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The feasibility of grid connected Solar Dish Stirling generators within the South West Interconnected System of Western Australia

O’Connor, August Sean (2010) The feasibility of grid connected Solar Dish Stirling generators within the South West Interconnected System of Western Australia. Masters by Coursework thesis, Murdoch University.

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    Abstract

    The feasibility of using Solar Dish Stirling (SDS) generators to supply renewable energy from distributed installations connected to the South West Interconnected System of Western Australia is assessed using solar resource models for seven sites within the region, and a financial model that calculates payback times and Levelised Cost of Electricity using a Net Present Value methodology for two quasi-commercial SDS systems.

    An overview of SDS technology, addressing kinematic and free piston engine designs, maintenance requirements, hybrid operation, heat pipe receivers and system capital costs is presented.

    The safety, environmental and social implications of SDS installations, including the potential impacts upon bird life, and the value of a supplementary income stream for rural stakeholders is explored, along with suitable sites for system installation, such as salt affected land.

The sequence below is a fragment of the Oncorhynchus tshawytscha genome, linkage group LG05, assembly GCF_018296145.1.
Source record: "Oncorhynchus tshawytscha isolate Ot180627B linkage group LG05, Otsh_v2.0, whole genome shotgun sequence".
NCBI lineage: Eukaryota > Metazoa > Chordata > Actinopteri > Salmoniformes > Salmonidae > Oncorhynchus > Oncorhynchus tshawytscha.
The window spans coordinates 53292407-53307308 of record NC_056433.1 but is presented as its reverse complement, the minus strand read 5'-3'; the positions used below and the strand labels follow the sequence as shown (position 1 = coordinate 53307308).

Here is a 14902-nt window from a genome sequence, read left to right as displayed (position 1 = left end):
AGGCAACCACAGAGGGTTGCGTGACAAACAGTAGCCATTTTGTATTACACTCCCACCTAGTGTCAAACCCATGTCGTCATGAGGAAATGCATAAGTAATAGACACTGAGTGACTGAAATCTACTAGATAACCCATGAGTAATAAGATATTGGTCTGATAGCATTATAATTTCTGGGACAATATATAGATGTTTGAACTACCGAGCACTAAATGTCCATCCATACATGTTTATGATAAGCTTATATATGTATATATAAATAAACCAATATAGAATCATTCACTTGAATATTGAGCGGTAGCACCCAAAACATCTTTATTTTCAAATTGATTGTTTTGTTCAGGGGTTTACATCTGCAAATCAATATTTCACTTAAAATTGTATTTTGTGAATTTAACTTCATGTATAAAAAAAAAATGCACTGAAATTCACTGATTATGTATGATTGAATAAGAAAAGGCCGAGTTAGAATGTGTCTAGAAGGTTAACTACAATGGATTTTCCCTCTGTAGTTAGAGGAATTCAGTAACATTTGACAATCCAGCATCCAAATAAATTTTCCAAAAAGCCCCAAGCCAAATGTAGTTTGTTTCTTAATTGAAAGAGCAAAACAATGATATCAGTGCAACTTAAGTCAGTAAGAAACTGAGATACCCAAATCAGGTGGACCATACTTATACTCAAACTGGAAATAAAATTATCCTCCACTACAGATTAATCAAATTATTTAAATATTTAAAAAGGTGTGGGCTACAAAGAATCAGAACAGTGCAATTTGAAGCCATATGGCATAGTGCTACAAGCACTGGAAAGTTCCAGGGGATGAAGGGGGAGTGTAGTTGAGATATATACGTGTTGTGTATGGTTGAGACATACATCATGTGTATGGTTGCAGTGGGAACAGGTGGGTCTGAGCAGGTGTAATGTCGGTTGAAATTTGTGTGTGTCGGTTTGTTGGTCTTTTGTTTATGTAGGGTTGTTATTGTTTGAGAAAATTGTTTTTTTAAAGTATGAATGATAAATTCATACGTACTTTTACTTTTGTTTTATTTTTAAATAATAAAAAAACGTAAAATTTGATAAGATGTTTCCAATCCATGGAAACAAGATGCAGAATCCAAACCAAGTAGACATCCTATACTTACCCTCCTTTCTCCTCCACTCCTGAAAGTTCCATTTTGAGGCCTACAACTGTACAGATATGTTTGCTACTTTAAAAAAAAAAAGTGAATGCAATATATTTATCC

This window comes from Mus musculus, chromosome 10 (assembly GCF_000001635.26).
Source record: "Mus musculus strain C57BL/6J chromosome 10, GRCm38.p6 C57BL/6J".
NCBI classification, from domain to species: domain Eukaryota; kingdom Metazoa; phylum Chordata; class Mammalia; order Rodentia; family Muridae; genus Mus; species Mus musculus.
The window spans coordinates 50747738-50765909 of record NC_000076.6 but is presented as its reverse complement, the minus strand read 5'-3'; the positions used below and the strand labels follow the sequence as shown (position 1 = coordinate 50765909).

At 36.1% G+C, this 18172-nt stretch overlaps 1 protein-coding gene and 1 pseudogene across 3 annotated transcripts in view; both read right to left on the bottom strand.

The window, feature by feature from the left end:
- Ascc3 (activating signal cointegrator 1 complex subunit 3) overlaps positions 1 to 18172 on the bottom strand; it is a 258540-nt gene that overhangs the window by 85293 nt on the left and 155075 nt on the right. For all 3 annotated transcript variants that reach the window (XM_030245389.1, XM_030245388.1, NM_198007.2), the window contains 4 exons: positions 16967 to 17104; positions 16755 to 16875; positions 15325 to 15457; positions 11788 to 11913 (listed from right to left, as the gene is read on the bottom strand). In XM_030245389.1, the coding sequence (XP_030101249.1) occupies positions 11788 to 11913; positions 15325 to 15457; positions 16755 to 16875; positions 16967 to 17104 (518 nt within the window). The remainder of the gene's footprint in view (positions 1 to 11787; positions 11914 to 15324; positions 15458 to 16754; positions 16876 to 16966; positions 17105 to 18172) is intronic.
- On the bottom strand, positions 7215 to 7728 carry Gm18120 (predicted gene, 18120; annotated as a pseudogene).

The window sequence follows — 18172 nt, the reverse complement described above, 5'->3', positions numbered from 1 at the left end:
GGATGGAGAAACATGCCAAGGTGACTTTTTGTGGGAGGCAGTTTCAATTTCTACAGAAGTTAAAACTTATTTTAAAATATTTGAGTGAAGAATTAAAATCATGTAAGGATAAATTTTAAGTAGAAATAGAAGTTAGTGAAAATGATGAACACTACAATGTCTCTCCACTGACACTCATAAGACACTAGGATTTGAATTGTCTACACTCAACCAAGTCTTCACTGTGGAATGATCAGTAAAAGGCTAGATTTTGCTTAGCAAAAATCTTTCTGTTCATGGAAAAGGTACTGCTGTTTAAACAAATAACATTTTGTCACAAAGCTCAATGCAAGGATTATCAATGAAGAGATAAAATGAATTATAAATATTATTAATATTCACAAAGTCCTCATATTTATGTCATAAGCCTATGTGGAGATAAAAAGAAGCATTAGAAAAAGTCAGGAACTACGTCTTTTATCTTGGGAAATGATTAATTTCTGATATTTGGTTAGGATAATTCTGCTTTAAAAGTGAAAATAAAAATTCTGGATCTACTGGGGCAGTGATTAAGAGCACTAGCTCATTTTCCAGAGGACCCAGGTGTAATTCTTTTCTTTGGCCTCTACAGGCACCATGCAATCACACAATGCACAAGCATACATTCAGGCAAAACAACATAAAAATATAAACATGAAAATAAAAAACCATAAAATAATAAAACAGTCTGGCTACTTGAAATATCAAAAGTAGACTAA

Grid connection requirements within the SWIS network, including network capacity constraints, network protection, network performance and the structure of the wholesale electricity market, are discussed in the context of distributed SDS deployment. Analysis of the SWIS market data form 2006 to 2010 provides an average daytime balancing price or Marginal Cost Administered Price (MCAP) $0.08AUD/kWh, which is subsequently used in the financial modelling.

    Financial modelling using a worksheet developed for this dissertation indicates system payback periods of between 13.4 and 19.2 years and a Levelised Cost of Electricity (LCOE) for Kalbarri of between $0.1184 and $0.3495 AUD/kWh, depending on factors that include the amount of direct solar radiation received, system output and efficiency, maintenance costs, export tariff, government subsidies, and exchange rate.

    A series of sensitivity analyses, describing the effects on the results of changes in sunlight hours, export tariff and exchange rate, indicate the feasibility of the systems is most strongly influenced by variations in export tariff and sunlight hours.

    Publication Type: Thesis (Masters by Coursework)
    Murdoch Affiliation: School of Engineering and Energy
    Supervisor: Pryor, Trevor
    URI: http://researchrepository.murdoch.edu.au/id/eprint/4126
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